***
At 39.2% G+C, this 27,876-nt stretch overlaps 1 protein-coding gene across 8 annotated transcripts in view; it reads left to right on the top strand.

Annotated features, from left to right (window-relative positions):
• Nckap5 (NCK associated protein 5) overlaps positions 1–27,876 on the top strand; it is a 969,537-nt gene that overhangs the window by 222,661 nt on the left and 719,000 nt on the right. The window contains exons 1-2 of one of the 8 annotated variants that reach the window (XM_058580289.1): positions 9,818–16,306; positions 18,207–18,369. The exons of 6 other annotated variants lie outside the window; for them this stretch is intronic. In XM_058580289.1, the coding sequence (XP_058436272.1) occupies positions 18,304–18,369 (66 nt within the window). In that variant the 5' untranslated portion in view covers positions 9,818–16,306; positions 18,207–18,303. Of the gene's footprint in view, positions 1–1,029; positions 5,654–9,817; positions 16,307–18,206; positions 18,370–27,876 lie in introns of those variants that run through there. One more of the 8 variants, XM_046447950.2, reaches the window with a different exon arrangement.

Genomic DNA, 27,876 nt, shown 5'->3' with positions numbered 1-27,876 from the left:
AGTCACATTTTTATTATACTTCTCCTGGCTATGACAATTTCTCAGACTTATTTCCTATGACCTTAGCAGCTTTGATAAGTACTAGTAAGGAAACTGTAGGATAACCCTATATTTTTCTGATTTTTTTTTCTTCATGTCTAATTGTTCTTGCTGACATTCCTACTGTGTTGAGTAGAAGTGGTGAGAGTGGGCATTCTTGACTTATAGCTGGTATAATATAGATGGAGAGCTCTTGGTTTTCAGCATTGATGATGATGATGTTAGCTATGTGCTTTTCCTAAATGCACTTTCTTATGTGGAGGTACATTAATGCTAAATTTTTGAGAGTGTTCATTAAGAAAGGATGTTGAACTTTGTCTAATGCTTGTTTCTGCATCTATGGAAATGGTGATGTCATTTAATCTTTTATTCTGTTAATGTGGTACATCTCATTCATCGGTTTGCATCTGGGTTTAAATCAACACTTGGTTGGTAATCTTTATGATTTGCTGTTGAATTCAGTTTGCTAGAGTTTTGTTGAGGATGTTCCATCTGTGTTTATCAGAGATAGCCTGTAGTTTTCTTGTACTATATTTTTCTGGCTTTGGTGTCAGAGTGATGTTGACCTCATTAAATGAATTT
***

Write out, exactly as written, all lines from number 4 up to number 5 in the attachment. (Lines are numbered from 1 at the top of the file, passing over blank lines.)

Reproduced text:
Genomic DNA, 27,876 nt, shown 5'->3' with positions numbered 1-27,876 from the left:
AGTCACATTTTTATTATACTTCTCCTGGCTATGACAATTTCTCAGACTTATTTCCTATGACCTTAGCAGCTTTGATAAGTACTAGTAAGGAAACTGTAGGATAACCCTATATTTTTCTGATTTTTTTTTCTTCATGTCTAATTGTTCTTGCTGACATTCCTACTGTGTTGAGTAGAAGTGGTGAGAGTGGGCATTCTTGACTTATAGCTGGTATAATATAGATGGAGAGCTCTTGGTTTTCAGCATTGATGATGATGATGTTAGCTATGTGCTTTTCCTAAATGCACTTTCTTATGTGGAGGTACATTAATGCTAAATTTTTGAGAGTGTTCATTAAGAAAGGATGTTGAACTTTGTCTAATGCTTGTTTCTGCATCTATGGAAATGGTGATGTCATTTAATCTTTTATTCTGTTAATGTGGTACATCTCATTCATCGGTTTGCATCTGGGTTTAAATCAACACTTGGTTGGTAATCTTTATGATTTGCTGTTGAATTCAGTTTGCTAGAGTTTTGTTGAGGATGTTCCATCTGTGTTTATCAGAGATAGCCTGTAGTTTTCTTGTACTATATTTTTCTGGCTTTGGTGTCAGAGTGATGTTGACCTCATTAAATGAATTT